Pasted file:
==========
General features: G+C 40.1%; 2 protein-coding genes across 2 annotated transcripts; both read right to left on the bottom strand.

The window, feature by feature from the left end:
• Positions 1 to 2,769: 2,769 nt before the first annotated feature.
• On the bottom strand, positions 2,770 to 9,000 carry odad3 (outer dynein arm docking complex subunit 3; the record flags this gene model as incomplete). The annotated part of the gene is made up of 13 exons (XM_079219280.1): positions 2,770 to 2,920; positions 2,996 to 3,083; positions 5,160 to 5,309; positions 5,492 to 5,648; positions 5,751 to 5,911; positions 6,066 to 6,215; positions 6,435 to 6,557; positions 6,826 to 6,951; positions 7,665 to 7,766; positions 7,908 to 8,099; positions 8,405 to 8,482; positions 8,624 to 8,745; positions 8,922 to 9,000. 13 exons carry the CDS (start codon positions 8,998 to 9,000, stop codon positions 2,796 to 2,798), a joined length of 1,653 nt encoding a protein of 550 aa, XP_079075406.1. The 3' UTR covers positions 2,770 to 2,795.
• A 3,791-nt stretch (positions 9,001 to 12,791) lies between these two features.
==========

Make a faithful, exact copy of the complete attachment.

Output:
General features: G+C 40.1%; 2 protein-coding genes across 2 annotated transcripts; both read right to left on the bottom strand.

The window, feature by feature from the left end:
• Positions 1 to 2,769: 2,769 nt before the first annotated feature.
• On the bottom strand, positions 2,770 to 9,000 carry odad3 (outer dynein arm docking complex subunit 3; the record flags this gene model as incomplete). The annotated part of the gene is made up of 13 exons (XM_079219280.1): positions 2,770 to 2,920; positions 2,996 to 3,083; positions 5,160 to 5,309; positions 5,492 to 5,648; positions 5,751 to 5,911; positions 6,066 to 6,215; positions 6,435 to 6,557; positions 6,826 to 6,951; positions 7,665 to 7,766; positions 7,908 to 8,099; positions 8,405 to 8,482; positions 8,624 to 8,745; positions 8,922 to 9,000. 13 exons carry the CDS (start codon positions 8,998 to 9,000, stop codon positions 2,796 to 2,798), a joined length of 1,653 nt encoding a protein of 550 aa, XP_079075406.1. The 3' UTR covers positions 2,770 to 2,795.
• A 3,791-nt stretch (positions 9,001 to 12,791) lies between these two features.